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sybperl-l Archive

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From: "David Owen" <dowen at midsomer dot org>
Subject: Re: newbie : transaction levels
Date: Sep 18 2000 2:30PM

>>>>> "Matthew" == Matthew E Studley  writes:

    Matthew> Having to migrate from Oracle 8 (NT) to Sybase 11.9.2 (Debian
    Matthew> Linux) - we will be writing apps in C and Perl.  Initial
    Matthew> overview of Sybase docs (first time I've seen Sybase was last
    Matthew> week) worries me; default transaction and isolation behaviour
    Matthew> not similar to Oracle.

Having just had to do some work the other way I am similarly worried ,
so it must be just familiarity with our surroundings!

    Matthew> Q1.  Can I reset transaction / isolation behaviour globally
    Matthew> for a user so that all requests / own procs executed by user
    Matthew> have desired behaviour.  Alternately, do I just reset them
    Matthew> with each new db connection?

I am not sure if either the transaction mode or the isolation levels can be
set globally, I don't think so.  Transaction mode can be set for a
particular stored procedure (look at sp_procxmode) or for a particular
session (set chained {on|off}).  Similarly, you can set the isolation level
for a session using set transaction isolation level {0|1|3}, this can then
be overridden on an individual query level by appending "AT ISOLATION {READ
UNCOMMITTED|READ COMMITTED|SERIALIZABLE}" to the select clause.

    Matthew> Q2.  Has anybody got any suggestions for writing Sybase stored
    Matthew> procs that return the equivalent of tables / varrays... so
    Matthew> that an output parameter in my proc call can return a list of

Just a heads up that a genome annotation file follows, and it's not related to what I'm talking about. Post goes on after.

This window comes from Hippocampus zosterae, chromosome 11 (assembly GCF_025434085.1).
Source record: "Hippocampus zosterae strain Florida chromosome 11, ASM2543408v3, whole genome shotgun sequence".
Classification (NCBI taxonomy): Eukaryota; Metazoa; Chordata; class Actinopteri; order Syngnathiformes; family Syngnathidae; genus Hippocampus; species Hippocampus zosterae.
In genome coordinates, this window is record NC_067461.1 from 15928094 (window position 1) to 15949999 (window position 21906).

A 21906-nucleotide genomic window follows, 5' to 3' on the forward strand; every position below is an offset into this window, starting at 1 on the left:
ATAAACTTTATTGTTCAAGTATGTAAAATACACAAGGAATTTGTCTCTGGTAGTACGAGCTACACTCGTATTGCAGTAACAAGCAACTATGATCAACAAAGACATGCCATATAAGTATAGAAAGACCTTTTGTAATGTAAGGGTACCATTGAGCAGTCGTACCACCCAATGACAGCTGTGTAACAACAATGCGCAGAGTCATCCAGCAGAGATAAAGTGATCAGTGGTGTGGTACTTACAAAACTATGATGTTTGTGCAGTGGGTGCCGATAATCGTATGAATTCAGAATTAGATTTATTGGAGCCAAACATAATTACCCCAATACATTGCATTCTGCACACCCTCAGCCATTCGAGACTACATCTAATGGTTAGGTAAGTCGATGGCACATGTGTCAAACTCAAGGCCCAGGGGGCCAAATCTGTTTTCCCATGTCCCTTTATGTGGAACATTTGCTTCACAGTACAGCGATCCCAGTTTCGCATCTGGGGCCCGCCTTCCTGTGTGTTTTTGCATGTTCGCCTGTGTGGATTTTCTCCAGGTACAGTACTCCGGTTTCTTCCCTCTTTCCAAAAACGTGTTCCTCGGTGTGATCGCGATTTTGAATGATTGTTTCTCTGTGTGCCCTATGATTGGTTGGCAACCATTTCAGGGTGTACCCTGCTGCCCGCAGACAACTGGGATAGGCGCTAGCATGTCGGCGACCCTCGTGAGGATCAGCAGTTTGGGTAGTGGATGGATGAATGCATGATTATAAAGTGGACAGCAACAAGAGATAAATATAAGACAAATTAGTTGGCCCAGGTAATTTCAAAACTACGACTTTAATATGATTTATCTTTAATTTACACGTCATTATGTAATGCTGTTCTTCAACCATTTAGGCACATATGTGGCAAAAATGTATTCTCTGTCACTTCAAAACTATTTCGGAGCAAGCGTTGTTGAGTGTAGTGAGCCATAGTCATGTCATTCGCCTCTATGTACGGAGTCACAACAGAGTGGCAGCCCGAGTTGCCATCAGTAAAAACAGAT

Matthew> rows through which I can iterate.  I'd rather encapsulate all
    Matthew> db access than give the developers any native SQL to embed in
    Matthew> their code.

Sybase does this differently to Oracle.  By default a query or stored
procedure returns a result set to the calling process, you do not need to
declare a variable of type RSET and pass it in.

$srv->ct_execute(<ct_results($restype)) == CS_SUCCEED) {

    next if($restype == CS_CMD_DONE || $restype == CS_CMD_FAIL ||
            $restype == CS_CMD_SUCCEED);

    while(@dat = $srv->ct_fetch) {

    }
}

is a fairly typical loop within Sybperl.  The outer loop processes queries
within a batch and the inner rows within a particular query.  If you had a
stored proc defined as

create proc my_proc (@col1 char(10)) as
select col1, col2, col3, ...
  from userTable
 where col1 = @col1

you could call that in place of the SQL to get exactly the same result:

$srv->ct_execute(<ct_results($restype)) == CS_SUCCEED) {

    next if($restype == CS_CMD_DONE || $restype == CS_CMD_FAIL ||
            $restype == CS_CMD_SUCCEED);


    while(@dat = $srv->ct_fetch) {

    }
}

All I can really say about moving from Oracle to Sybase is: you lucky lucky
b@$^@&d! 

dowen

-- 
David Owen     Midsomer Consultants Inc.      dowen@midsomer.org
Maintainer of the Sybase FAQ: http://www.isug.com/Sybase_FAQ